If you appreciate wide receiver craft and you don’t love Michael Thomas’ game, you might be watching the wrong things. After signing a mega-contract in the offseason, the pristine route-runner has been the NFL’s metronome at the wide receiver position. While other top receivers haven’t played to their standards this season, and one exited stage left altogether, Thomas has been as steady as they come.
The Saints top receiver is posting outrageous numbers on a weekly basis. He leads the NFL with 94 receptions heading into Week 12. That’s more catches than any receiver has managed through the first 10 games of a season in NFL history. Honestly, Thomas is just different.
When he signed his contract extension, there was a small gaggle of takesmen who insisted Thomas was just a product of Drew Brees. That without the Hall of Fame quarterback, Thomas would just be any old receiver. Yet, here he is having his best season in a campaign that saw Brees out of the picture for over a month. You love to see it.
The Chiefs and Patrick Mahomes in fighting mode
Coming into the 2019 season, it looked like the Chiefs had a golden road laid before them. The AFC West had at least two tomato cans to kick around and with Patrick Mahomes guiding the ship, Kansas City just had to moonwalk to the AFC Championship game to avenge last year’s loss to New England.
The path in 2019 has been far rockier than anyone expected. Kansas City heads into its bye at 7-4, with the 6-4 Raiders nipping at the Chiefs’ heels in the West. Multiple injuries to Tyreek Hill, a consistently volatile running back rotation and true holes as a run defense have made the Chiefs mortal. The fabled home-field advantage they’re meant to have has even faded with a 2-3 record in Arrowhead Stadium.
Somehow it’s these flaws that make the 2019 Chiefs more interesting. The holes on this roster have them already stretching the wide margin for error having an elite passer brings a franchise. Andy Reid and company can’t afford many more slips.
Mahomes and his squad with their backs against the wall, having to fight for last win, is about as compelling as you can ask for. Make no mistake: Mahomes is still the best football player on the planet. He’s uniquely special. Odds are we won’t see him in this type of fight often in his career.
Jon Gruden making it happen
The Raiders looked like a desolate roster entering 2019. It looked even worse when Antonio Brown forced his way off the scene. Under a true identity established by Jon Gruden and his mold of physical football and a surprising amount of modern concepts, the Raiders are 6-4 with a clear path to the postseason. Something about Gruden turning from joke to hero in the matter of a few months with a playoff run in the team’s final season in California feels poetic.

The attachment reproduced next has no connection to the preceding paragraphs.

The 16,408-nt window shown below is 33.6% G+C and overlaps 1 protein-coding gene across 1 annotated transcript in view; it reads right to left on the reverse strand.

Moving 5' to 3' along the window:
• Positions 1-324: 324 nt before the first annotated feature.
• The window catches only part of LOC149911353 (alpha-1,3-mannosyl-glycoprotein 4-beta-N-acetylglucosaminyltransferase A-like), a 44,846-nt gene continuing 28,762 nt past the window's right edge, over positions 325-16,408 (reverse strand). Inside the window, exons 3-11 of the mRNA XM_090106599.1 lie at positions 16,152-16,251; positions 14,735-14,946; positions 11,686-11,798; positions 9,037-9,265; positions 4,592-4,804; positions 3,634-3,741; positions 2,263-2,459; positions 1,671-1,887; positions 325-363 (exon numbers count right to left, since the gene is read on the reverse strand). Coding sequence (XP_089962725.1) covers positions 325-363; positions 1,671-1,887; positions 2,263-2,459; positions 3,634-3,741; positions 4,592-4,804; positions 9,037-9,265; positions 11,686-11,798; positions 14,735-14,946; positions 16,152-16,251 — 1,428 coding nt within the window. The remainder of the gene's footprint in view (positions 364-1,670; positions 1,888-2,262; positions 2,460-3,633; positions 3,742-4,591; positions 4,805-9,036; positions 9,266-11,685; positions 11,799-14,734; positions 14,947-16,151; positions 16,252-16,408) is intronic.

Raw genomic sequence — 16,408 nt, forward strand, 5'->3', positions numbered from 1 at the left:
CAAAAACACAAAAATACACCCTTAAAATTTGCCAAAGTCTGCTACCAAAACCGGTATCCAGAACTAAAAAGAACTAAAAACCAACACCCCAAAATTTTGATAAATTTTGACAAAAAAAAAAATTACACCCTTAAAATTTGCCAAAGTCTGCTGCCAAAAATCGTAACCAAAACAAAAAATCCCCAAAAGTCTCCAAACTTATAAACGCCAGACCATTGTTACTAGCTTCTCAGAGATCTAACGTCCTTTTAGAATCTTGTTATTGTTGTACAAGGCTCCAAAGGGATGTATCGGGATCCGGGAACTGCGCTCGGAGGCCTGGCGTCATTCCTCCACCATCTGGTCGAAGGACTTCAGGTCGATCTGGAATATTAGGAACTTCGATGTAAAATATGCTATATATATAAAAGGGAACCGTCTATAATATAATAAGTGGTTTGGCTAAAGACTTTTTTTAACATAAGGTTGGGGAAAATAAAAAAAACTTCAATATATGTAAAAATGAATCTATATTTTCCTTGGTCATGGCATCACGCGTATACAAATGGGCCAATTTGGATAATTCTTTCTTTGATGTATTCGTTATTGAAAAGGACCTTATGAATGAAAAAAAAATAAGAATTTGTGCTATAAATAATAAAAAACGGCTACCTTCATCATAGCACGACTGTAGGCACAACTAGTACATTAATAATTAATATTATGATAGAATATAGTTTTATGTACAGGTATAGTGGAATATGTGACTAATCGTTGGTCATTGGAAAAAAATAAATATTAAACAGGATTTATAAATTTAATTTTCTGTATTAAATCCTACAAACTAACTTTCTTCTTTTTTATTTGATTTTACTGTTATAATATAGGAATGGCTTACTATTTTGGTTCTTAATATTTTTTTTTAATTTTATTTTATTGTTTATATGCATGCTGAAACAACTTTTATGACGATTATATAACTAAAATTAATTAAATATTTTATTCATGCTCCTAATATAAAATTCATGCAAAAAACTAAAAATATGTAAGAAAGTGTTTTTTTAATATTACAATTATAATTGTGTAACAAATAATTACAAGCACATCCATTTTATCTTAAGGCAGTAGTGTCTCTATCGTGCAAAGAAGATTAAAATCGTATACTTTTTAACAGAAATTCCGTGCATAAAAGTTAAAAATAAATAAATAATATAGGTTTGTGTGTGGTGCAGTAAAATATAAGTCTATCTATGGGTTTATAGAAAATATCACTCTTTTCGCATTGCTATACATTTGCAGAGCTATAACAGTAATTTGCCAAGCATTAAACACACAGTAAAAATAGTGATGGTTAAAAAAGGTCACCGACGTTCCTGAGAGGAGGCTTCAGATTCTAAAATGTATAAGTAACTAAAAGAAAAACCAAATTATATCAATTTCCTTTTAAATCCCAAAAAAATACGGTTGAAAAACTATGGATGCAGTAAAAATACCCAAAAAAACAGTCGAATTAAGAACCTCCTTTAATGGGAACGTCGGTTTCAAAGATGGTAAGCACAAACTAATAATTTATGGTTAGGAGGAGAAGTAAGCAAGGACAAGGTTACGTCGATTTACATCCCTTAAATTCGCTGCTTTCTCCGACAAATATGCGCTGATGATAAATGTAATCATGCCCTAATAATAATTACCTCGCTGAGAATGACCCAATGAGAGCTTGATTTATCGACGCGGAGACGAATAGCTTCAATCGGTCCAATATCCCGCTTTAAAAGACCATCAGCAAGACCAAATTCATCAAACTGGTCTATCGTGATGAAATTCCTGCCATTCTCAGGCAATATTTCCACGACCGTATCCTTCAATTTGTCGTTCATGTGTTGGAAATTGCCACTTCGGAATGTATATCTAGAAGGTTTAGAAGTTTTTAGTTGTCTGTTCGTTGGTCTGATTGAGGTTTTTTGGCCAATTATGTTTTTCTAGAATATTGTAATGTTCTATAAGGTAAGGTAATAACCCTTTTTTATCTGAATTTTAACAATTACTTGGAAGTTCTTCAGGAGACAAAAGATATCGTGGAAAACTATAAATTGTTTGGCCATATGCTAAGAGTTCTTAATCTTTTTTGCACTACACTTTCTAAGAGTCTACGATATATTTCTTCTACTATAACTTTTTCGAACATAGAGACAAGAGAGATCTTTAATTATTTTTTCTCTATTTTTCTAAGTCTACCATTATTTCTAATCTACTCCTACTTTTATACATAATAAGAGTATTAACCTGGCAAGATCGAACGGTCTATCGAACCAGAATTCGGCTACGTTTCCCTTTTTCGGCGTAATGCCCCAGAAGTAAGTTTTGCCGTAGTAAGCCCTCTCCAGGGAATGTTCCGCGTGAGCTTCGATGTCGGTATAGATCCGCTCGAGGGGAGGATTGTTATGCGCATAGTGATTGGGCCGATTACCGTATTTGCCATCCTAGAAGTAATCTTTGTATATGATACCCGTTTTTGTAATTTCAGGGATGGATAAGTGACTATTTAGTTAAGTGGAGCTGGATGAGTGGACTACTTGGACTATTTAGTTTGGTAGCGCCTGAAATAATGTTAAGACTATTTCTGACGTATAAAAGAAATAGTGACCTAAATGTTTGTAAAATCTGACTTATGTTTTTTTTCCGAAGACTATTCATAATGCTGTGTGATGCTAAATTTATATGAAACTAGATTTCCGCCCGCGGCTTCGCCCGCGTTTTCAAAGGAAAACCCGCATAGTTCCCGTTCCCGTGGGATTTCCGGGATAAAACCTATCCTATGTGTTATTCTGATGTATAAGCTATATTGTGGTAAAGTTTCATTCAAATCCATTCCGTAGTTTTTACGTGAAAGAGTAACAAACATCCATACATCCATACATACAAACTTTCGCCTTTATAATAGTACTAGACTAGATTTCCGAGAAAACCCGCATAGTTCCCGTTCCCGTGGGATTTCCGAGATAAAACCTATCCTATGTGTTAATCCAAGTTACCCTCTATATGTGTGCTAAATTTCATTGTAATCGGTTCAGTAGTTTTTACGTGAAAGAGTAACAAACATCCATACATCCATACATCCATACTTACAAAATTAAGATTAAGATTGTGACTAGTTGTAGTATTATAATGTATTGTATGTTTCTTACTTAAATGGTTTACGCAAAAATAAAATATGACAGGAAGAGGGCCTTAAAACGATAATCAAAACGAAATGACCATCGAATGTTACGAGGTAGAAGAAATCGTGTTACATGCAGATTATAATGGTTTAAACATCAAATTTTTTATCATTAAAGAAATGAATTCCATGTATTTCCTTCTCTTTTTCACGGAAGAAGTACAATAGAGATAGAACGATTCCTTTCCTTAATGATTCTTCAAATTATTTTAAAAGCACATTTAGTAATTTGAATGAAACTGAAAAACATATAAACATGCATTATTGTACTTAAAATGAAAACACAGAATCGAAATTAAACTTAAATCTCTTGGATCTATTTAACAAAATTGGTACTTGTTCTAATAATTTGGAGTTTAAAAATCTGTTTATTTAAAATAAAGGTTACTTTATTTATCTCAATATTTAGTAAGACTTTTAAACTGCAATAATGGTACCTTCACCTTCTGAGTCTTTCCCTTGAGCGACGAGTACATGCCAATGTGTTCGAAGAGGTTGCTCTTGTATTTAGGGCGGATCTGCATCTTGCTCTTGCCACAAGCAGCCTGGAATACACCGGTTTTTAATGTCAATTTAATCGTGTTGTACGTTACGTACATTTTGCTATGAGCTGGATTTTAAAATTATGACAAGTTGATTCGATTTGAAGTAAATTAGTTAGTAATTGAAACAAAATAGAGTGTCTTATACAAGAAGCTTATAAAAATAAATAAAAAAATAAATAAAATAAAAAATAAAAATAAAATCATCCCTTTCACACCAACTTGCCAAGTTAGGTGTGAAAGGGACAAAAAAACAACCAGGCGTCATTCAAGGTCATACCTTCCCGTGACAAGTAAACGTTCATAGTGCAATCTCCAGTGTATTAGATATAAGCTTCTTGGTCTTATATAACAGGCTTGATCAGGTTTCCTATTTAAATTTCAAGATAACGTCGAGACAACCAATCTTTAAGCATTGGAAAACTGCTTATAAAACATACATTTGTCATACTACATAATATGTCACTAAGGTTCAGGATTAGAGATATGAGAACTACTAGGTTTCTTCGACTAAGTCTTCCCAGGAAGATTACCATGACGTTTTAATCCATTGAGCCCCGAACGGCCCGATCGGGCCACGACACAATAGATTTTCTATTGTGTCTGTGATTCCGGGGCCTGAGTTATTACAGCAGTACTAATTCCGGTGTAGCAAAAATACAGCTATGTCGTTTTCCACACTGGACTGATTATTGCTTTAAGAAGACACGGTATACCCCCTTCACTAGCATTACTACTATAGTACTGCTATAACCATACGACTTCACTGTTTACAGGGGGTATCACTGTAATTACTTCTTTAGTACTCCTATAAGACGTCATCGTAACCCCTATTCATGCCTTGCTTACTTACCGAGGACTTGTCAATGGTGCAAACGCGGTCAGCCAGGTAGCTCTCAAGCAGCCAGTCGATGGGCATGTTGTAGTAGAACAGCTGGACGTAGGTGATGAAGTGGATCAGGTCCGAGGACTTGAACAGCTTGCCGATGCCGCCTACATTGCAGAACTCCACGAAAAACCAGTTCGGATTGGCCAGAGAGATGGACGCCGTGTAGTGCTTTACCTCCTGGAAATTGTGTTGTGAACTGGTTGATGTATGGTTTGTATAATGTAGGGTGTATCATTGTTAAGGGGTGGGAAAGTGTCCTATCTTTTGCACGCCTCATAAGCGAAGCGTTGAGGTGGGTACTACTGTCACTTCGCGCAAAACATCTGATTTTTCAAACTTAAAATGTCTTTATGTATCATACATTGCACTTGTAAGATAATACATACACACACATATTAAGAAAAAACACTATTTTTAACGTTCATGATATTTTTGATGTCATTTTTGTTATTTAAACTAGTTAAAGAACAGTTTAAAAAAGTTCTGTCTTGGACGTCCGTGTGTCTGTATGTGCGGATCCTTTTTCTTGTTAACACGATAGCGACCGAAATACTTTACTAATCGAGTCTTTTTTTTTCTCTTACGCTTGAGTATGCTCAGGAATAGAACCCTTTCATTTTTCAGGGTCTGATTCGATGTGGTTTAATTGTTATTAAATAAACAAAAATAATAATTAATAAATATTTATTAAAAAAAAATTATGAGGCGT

Jamal Adams backing up the talk
Jamal Adams was downright pissed when he felt betrayed by his team’s actions at the trade deadline. He put himself in Aaron Donald’s stratosphere when balking at the idea he should be the subject of trade talks. In the last two weeks, Adams looks like that guy. He has an outrageous sack total (5) for a defensive back, along with two forced fumbles and a touchdown. We should be here for Adams backing up his own bravado with a slight middle finger to his own team’s brass.
Tom Brady watch
The Patriots are an average offense. It’s obvious to anyone watching and it’s clear in the efficiency metrics. New England ranks 14th in pass offense and 18th in rushing offense, per Football Outsiders. The personnel is not totally ideal but the bottom-line is what it is. With articles starting to creep out questioning Tom Brady’s individual worth, we’re back in a familiar setting. Let’s see if Brady has one last run of dropping a hammer on the doubters left in him.
The Packers evolve
To start the year, it looked like the pass-rush driven Packers might be a defensive-oriented team. That unit has fallen apart. Later in the year, the team looked like it might funnel through their two talented backs, with Aaron Jones and Jamaal Williams playing the roles of the now divorced Alvin Kamara and Mark Ingram for the Packers. What’s been clear throughout the season is this team no longer lives and dies by Aaron Rodgers. That’s a huge development. When you’ve been good throughout the entire year all while not solely relying on your Hall of Fame passer, who still has vintage performances in him when you need them, that makes you scary and far more compelling than the Mike McCarthy-led Packers.
Excuses for the 49ers falling away
The “haven’t played anyone yet” crowd got their fodder when the 49ers took their first loss of the season to the Seattle Seahawks. It’s a ridiculous concept anyway but San Francisco is doing something more important than silencing that peanut gallery. The theme of the first half of their season was completely obliterating bad teams. Here in Act 2, it looks like the central tenor will be the 49ers eschewing excuses. Despite playing without their leading rusher, star tight end, left tackle and with a hobbled No. 1 receiver, Jimmy Garoppolo kept his team in range of beating an upstart Cardinals team in Week 11. It might not seem like much but that resiliency mettle matters with attrition setting the tone for playoff runs.